The shrinkage: In honour of Ant-Man, we rank the best movies about characters who shrink down – Ottawa Citizen

https://ottawacitizen.com/entertainment/movies/the-shrinkage-in-honour-of-ant-man-we-rank-the-best-movies-about-characters-who-shrink-down/wcm/d2235974-22e1-4566-ace3-d13b52d9ffc4

#1!!!

Fantastic Voyage

It’s somewhat surprising that one of the more family-friendly offerings of the shrunken down genre, would be among the most serious. Decades after its 1966 release, Fantastic Voyage has been echoed in films like Innerspace and an unforgettable episode of The Magic School Bus. Nonetheless, it still stands out as the best shrunken-down mission into the human body. With a compelling narrative adventure and a colourful aesthetic composition, Fantastic Voyage is the perfect intersection of science-fiction and anxiety-symbology, making it the all-time shrink-down classic.

Actor Stephen Boyd commemorated with blue plaque – BBC News

https://www.bbc.com/news/uk-northern-ireland-44701189

Actor Stephen Boyd commemorated with blue plaque

Stephen Boyd was born in Northern Ireland and became a Hollywood legend

Actor Stephen Boyd, who became a Hollywood film idol, has been commemorated with a blue plaque close to his Newtownabbey birthplace.

Boyd is famous for the chariot scene in 1950s blockbuster, Ben-Hur, when he raced alongside Charlton Heston.But he was originally Billy Millar from Glengormley, the youngest of nine children, born on 4 July 1931.It was a chance encounter with Sir Michael Redgrave at a London cinema that paved the way to success. Before that, the aspiring actor had spent nights on a park bench and even busked outside the cinema to make money.Sir Michael helped him along the road to success. He had his big break with the Hollywood epic, Ben Hur.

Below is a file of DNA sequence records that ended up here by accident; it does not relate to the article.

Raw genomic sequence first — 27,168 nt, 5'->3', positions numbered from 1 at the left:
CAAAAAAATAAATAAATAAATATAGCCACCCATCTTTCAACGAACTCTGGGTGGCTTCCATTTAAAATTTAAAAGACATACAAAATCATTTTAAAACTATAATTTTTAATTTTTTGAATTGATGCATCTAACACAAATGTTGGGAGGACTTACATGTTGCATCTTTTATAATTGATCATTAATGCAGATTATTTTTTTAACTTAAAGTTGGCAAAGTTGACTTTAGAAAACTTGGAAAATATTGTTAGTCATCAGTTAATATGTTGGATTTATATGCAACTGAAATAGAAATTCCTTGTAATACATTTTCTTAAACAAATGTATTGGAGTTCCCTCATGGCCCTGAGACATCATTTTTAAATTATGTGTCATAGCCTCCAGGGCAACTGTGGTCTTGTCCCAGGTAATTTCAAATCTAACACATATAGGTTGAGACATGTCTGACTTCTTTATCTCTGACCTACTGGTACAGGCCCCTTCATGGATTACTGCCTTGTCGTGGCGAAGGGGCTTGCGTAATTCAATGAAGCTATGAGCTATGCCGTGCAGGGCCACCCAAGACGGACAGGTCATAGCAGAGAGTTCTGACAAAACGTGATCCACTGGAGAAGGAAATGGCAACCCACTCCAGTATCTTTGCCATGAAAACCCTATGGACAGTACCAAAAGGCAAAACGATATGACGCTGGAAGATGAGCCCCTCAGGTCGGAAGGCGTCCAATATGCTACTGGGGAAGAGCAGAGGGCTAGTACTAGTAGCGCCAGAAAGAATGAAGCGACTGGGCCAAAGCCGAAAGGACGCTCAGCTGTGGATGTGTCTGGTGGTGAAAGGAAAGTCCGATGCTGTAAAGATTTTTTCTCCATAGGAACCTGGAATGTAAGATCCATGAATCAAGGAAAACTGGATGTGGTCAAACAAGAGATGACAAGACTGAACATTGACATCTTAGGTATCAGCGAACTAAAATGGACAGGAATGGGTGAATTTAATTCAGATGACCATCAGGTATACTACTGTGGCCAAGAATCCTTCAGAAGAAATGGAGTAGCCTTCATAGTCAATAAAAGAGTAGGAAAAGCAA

The blue plaque was unveiled on Wednesday afternoon.

He won a Golden Globe for best supporting actor for his role and carried the scars from that chariot race for the rest of his life.During his career, he played opposite famous leading ladies including Sophia Loren, Doris Day and Brigitte Bardot. Despite the glamour, he never forgot his roots and returned to his parent’s house as often as he could. He bought a bungalow for his parents in Bangor and named it Messala – his character in Ben-Hur.

Stephen Boyd’s Hollywood success has been celebrated by the Ulster History Circle. He died of a heart attack in 1977, aged 46.The plaque was unveiled at noon on Wednesday, at Moygara, 292 Shore Road, Whitehouse.

 

Blue plaque honour for Ulster-born Hollywood star Stephen Boyd

https://www.newsletter.co.uk/news/blue-plaque-honour-for-ulster-born-hollywood-star-stephen-boyd-1-8552887

Blue plaque honour for Ulster-born Hollywood star Stephen Boyd

Stephen Boyd appeared in around 60 movies
Stephen Boyd appeared in around 60 movies
The life and work of legendary Hollywood actor Stephen Boyd is to be commemorated with the unveiling of a blue plaque close to his birthplace in Newtownabbey.
The Ulster History Circle – a voluntary organization which erects plaques across the Province to celebrate people of achievement – will officially unveil the plaque at ‘Moygara’, Shore Road, Whitehouse, tomorrow at noon.
Stephen Boyd – real name William Millar – was born in a house, long demolished, at the corner of the Doagh Road, Whitehouse on July 4, 1931. He was the youngest of nine siblings born to Irish/Canadian parents, James Alexander Millar and his wife Martha Boyd. At a very early age, William, or Billy as he was known, moved with the family to live in Glengormley. Whilst living there, in 1935 he attended the local Public Elementary School, but left the school at the age of 14 to study shorthand typing and bookkeeping at Hughes Commercial in Belfast.